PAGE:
Outdoor activities with a healthy dose of curiosity, brought to you by Laure Latham
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Holiday ice skating with kids is the best! Gliding on the ice surrounded by trees before a hot chocolate is the perfect holiday experience, a classic tradition that gets kids outside easily during short winter days. Even if you don’t live in Canada near a frozen pond for ice skating, chances are you live near a ice rink set up for the holiday season. As my 11-year old says, ice skating is more fun outside because it feels more real and it’s very true. Here are a few tips to prep your next ice skating adventure.
As soon as the ice rink near my daughter’s school was open, we looked for an afternoon to take to the ice. Some ice skating rinks, you can just drop by and know that you’ll be able to rent your skates within minutes. The skating ice rink near my daughters’ school (at the Natural History Museum in London) offers 50-minute sessions that begin on each hour. Since online booking was less expensive, advance planning made total sense. A week ahead of time, I went on their ticketing website, booked an hour of ice skating exactly an hour after the end of school, and organized my day around it. It worked perfectly.
For your local ice skating rink, if advance booking gets you discounted rates and if you plan on coming back for more, ask about season tickets.
Get There Early
We arrived at the ice skating rink 40 minutes early. Granted that’s very early, but the tickets suggested it. Unsurprisingly on a Wednesday afternoon, we had the ice skating rink pretty much to ourselves and found no lines. However I bet that closer to Christmas, the rink gets more crowded and 40 minutes is a good time to line up for your skates and check your coats and bags.
We traded our regular shoes for ice skating shoes and checked my daughter’s school backpack. After fitting the ice skates standing up several times for the best fit, we still had 20 minutes to wait until our slot opened. Eager to see the ice, my daughter asked that watch skaters and after they were gone, the wonderful “ice machine” that re-ices the rink between each session. She rather enjoyed the mechanical intermission and seeing how the tractor spills water that freezes and recreates a layer of ice on the rink.
Use Penguins For Little Kids
Most ice rinks offer plastic penguins (for hire or free of charge) to steady little kids who are learning to skate. Children only need to hang on to the top of the penguin and push it onto the ice, thus keeping from falling when they are learning how skates glide. It’s a great ice-breaker for toddlers and preschoolers but every single time I go ice skating, I see penguins ditched after a few minutes as kids learn to keep their balance. They’re cute, anyway.
Unless you’re very comfortable on skates, I recommend to delay your ice skating prowess until you’re confident on two blades. Ahead of time, I had watched this Ice Skate and Gliding for Beginners Tutorial.
It proved very useful once on the ice and was a good reminder of the basics to get started.
Leave The Walls If You Dare
Beginners like me tend to hug the walls like they are lifesaving buoys at sea. However with a little practice (and some additional shoe tightening, as my foot had too much wiggle room and was curled up), I decided to brave the center lane of the ice rink and mingle with the others. Initially it’s a bit intimidating but as my confidence built, my fears went away and after 40 minutes, I was really happy to glide on the ice.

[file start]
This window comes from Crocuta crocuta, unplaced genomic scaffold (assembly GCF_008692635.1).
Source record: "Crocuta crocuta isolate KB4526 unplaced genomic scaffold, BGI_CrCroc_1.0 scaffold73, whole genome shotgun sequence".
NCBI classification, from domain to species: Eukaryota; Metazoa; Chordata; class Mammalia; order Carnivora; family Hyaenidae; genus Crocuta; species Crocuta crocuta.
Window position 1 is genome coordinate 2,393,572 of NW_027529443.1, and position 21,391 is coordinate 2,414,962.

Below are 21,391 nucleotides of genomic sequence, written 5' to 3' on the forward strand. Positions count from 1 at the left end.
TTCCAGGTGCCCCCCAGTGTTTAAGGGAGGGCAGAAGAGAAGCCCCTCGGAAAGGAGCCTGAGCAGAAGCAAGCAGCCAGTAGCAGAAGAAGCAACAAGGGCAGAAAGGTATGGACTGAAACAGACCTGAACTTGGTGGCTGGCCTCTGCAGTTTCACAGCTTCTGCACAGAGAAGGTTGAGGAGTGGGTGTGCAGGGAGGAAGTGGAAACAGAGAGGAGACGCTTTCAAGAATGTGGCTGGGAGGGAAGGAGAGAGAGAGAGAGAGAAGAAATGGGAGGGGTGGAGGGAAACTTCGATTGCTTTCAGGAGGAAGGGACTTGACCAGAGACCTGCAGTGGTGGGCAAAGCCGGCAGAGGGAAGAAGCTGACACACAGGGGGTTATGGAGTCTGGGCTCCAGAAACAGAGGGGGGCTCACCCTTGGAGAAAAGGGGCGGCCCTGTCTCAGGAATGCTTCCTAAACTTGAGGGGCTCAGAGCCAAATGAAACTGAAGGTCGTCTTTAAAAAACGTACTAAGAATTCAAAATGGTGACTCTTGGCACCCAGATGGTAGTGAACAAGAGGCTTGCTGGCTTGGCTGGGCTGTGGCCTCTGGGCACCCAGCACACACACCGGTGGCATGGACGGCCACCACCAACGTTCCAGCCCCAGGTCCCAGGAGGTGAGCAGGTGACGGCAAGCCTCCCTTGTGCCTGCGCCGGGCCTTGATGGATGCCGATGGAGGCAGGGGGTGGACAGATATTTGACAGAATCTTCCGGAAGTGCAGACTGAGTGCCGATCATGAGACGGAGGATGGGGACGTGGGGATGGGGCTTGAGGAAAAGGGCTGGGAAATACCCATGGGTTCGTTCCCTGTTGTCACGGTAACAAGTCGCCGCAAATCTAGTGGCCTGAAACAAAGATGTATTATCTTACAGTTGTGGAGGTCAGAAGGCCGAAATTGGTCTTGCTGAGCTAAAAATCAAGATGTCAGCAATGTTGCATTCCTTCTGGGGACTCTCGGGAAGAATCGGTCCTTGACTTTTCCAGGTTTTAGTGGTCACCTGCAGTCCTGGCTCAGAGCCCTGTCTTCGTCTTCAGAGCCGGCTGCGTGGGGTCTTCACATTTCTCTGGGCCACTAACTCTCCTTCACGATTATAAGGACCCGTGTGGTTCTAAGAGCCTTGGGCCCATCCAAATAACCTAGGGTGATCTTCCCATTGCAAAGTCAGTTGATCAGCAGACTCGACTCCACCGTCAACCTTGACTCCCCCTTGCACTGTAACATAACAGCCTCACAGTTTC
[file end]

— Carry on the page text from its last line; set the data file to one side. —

Dress In Layers
While we were happy to start skating with our winter jackets on, we couldn’t wait to find a spot to leave after a few rounds around the rink. Ice skating is exercise and it makes you hot! A simple sweater (like the brown one that my daughter is wearing) or an open jacket does the trick after the first 10 minutes.
Enjoy the Health Benefits of Ice Skating
Health and fitness might not be on your mind when you go ice skating but this activity is hard work for your body! A good thing that it’s low-impact too. To me, ice skating is the perfect painless family workout. You work out and you don’t even know about it!
Just consider. Obviously, there’s a huge balance and coordination component in ice skating that uses muscles around the thighs as well as your hips, knees and ankles. Skating is all about propelling yourself while maintaining a controlled upper body position, which also tones your core and your glutes. Last but not least, ice skating strengthens small stabilizer muscles that you don’t use everyday and that will be useful when you go skiing this winter.
The perfect rewards to an icy feat: a hot chocolate finish! Not only is a cup of hot chocolate a long-standing winter tradition (and boy, do we love those) but for kids who often forget to drink liquids when they exercise, it’s also a great way to re-hydrate after an hour of ice skating.
Ideally, we would have found a hot chocolate with mini marshmallows because it’s my little girl’s favorite hot chocolate.
Tough luck, there was no hot chocolate in sight but all was not lost in the chocolate department. There was a Lindt Christmas Chalet strategically posted before the exit and they were giving away chocolate bonbons. Oh, the smile on my little girl’s face! They also had a Santa’s mailbox (with a promise to win a lot of chocolate) and my daughter dutifully sent her request for American Girl doll accessories and hair detangler. I see Lindt promotional material in my crystal ball.
Come Back For More!
After our initial session, my daughter and I are hooked on ice skating for the season and we’re looking for other dates and other ice skating rinks to keep the tradition alive. We might even go in the evening, when there’s disco music and all. And we’ll bring my other daughter and my husband and perhaps a few friends. The more the merrier. Wouldn’t that be perfect?